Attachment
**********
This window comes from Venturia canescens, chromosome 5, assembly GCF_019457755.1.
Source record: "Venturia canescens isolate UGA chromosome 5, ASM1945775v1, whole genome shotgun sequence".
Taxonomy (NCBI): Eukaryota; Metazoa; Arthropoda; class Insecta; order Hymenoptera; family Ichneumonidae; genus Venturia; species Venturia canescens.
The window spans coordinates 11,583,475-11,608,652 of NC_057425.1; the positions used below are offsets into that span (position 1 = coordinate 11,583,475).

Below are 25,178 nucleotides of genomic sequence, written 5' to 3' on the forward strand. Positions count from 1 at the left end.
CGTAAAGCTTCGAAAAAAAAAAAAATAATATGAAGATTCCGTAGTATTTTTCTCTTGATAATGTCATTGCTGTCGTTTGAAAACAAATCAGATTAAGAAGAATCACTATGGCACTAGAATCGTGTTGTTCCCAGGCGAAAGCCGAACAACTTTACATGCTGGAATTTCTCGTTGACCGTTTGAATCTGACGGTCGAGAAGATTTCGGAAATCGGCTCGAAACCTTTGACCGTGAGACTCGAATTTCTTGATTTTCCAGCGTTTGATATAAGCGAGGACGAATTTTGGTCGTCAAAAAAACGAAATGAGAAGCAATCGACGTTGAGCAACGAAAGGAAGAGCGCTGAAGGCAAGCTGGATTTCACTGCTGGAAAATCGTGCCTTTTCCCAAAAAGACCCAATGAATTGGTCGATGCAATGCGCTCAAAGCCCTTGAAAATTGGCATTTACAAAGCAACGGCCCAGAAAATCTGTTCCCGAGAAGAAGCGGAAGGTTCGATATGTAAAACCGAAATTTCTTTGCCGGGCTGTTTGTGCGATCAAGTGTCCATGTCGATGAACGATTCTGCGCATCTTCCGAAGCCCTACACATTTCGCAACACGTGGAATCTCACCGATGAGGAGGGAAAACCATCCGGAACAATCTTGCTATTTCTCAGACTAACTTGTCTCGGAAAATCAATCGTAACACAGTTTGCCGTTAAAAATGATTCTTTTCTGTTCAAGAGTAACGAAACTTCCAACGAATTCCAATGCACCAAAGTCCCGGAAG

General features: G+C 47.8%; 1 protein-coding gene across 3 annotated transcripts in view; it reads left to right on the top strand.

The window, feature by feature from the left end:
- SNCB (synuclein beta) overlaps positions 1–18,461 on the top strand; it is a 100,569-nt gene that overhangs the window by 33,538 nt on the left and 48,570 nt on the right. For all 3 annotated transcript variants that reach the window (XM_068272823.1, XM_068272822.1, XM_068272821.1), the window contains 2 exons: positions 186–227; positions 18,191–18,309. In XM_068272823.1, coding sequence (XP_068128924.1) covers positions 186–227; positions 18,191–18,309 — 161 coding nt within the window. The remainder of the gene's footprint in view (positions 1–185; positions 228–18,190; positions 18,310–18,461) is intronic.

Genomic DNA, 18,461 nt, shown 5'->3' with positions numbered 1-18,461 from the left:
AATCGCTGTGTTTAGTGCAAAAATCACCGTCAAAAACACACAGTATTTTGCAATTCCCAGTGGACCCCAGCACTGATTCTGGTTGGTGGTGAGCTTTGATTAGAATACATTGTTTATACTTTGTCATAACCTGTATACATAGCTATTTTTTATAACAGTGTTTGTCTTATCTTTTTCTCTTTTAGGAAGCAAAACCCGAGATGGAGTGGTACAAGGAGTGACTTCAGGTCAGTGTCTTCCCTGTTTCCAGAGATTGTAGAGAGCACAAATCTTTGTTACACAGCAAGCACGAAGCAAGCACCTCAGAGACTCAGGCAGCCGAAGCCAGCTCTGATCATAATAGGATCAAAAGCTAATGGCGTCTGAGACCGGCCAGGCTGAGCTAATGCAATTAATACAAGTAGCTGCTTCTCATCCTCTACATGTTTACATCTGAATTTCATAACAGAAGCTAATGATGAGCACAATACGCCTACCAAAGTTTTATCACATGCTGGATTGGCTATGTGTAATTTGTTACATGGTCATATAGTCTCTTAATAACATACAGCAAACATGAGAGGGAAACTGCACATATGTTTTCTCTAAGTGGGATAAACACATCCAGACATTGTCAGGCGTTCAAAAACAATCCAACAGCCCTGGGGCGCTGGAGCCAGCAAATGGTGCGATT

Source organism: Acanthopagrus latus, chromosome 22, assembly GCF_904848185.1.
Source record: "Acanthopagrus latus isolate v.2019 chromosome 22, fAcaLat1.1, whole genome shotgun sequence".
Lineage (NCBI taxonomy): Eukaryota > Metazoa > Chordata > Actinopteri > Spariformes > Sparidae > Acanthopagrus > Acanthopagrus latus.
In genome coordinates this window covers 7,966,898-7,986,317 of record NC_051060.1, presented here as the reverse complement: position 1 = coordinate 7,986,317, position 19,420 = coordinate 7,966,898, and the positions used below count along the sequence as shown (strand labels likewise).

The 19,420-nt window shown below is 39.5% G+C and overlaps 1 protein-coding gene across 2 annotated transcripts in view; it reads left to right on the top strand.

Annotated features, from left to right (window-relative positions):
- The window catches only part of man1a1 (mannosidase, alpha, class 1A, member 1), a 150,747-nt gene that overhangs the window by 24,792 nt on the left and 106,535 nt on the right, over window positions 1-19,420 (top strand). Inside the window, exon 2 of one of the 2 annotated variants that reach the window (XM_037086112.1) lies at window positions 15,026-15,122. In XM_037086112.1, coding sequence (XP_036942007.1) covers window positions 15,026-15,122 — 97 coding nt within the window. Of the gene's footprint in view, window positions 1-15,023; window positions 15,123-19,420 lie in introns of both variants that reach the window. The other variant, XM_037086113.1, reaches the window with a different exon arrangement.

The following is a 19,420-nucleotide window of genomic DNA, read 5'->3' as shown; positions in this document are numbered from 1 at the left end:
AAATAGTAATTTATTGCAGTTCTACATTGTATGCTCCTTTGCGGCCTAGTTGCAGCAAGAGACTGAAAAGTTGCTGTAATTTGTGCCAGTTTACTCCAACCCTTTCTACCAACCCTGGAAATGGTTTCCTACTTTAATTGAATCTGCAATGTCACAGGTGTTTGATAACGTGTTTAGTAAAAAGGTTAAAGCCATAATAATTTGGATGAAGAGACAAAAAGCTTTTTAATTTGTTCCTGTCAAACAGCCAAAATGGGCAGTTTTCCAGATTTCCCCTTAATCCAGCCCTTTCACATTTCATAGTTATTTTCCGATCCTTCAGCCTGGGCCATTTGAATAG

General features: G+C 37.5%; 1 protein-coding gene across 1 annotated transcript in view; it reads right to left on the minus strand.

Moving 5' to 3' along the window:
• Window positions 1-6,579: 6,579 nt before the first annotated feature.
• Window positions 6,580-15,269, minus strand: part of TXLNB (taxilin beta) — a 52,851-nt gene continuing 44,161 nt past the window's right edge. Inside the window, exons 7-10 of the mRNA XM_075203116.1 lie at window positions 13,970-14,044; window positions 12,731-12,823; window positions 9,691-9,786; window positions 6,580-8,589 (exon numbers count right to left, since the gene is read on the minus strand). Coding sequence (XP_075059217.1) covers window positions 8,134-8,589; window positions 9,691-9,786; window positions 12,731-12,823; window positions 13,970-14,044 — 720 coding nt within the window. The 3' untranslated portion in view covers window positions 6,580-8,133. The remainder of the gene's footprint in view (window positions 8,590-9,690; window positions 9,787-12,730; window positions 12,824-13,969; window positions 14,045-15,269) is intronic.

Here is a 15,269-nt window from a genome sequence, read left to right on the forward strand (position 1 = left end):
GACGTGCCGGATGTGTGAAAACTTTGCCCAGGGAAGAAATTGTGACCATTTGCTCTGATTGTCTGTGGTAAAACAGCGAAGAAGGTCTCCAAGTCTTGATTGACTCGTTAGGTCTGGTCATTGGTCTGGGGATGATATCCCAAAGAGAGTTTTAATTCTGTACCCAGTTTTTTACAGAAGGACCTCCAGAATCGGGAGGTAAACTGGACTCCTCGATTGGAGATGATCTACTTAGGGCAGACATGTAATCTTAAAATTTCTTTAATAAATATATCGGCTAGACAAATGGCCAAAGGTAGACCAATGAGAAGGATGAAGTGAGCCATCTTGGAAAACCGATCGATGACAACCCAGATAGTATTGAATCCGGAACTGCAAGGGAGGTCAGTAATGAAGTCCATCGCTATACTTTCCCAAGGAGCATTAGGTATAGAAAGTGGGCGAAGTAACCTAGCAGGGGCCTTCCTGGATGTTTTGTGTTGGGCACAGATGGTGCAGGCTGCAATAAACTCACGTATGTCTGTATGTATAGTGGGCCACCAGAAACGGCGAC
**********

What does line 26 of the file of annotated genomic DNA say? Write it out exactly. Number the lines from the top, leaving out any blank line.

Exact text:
GACGTGCCGGATGTGTGAAAACTTTGCCCAGGGAAGAAATTGTGACCATTTGCTCTGATTGTCTGTGGTAAAACAGCGAAGAAGGTCTCCAAGTCTTGATTGACTCGTTAGGTCTGGTCATTGGTCTGGGGATGATATCCCAAAGAGAGTTTTAATTCTGTACCCAGTTTTTTACAGAAGGACCTCCAGAATCGGGAGGTAAACTGGACTCCTCGATTGGAGATGATCTACTTAGGGCAGACATGTAATCTTAAAATTTCTTTAATAAATATATCGGCTAGACAAATGGCCAAAGGTAGACCAATGAGAAGGATGAAGTGAGCCATCTTGGAAAACCGATCGATGACAACCCAGATAGTATTGAATCCGGAACTGCAAGGGAGGTCAGTAATGAAGTCCATCGCTATACTTTCCCAAGGAGCATTAGGTATAGAAAGTGGGCGAAGTAACCTAGCAGGGGCCTTCCTGGATGTTTTGTGTTGGGCACAGATGGTGCAGGCTGCAATAAACTCACGTATGTCTGTATGTATAGTGGGCCACCAGAAACGGCGAC